In D.B. Sieders’ Raising the Dead, Vivian had not asked for this life. She had not asked to be alive, yet trapped between the world of the living and dead. She came into this gift following an agreement, a debt she had taken on in the hope to spare someone she loved. Her powers were meant to help the guardians, bring peace to the spirits left roaming the land, and ease the burdens of others and the transition between the two worlds, but the act of her helping the living as well is ruffling more than a few feathers. Threats and danger surround her as someone watches, judging her, deeming her unfit to be a guardian as she uses her skills to ease the suffering of others. This rogue guardian has decided to take things into their own hands, they had warned her, but now will ensure she suffers. Humans do not belong working aside guardians, and it is a situation they intend to remedy.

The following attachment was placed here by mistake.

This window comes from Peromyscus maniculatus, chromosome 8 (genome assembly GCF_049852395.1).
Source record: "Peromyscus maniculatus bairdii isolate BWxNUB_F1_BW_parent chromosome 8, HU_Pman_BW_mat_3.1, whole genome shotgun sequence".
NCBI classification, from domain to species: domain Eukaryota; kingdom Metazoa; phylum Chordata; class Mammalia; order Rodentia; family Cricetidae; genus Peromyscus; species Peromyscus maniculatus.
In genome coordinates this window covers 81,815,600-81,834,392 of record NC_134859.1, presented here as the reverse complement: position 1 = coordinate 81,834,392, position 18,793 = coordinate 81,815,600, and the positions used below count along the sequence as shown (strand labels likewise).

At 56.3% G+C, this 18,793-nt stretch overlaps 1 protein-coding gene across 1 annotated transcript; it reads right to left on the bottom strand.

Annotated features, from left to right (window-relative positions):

D.B Sieders’ Raising the Dead is the second book in the Soul Boker series and an engrossing addition to the paranormal/supernatural genre. I loved the mechanics of this book, from the divide between reapers and guardians, to the hidden similarities between their work. All is not well in the spiritworld, and poor Vivian is caught in the crosshairs. So much is expected of her, and whilst she is technically freelance, the guardians frown in her helping of the spirits who have not yet crossed, forcing her to help others in secret and to deal with the reaper, Lazarus Darkmore, in order to cover her tracks. I enjoyed the relationship between her and Darkmore, and their adapting relationship as the plot intensifies. Vivian is supported by a strong cast of characters, both living and departed, who help her grow and understand more about herself and, in turn, are subjected to her own council. I found the third-person writing style flowed seamlessly and combined an expert mix of description, settings, and character interaction. Surprises await and darkness lurks as Vivian’s journey unfolds into a plot wrought with danger, heartache, betrayal, and mystery. Having not read the first book in the series, I can confidently say that the book works well as a stand-alone, and any missing information is seamlessly added to give the reader a complete experience.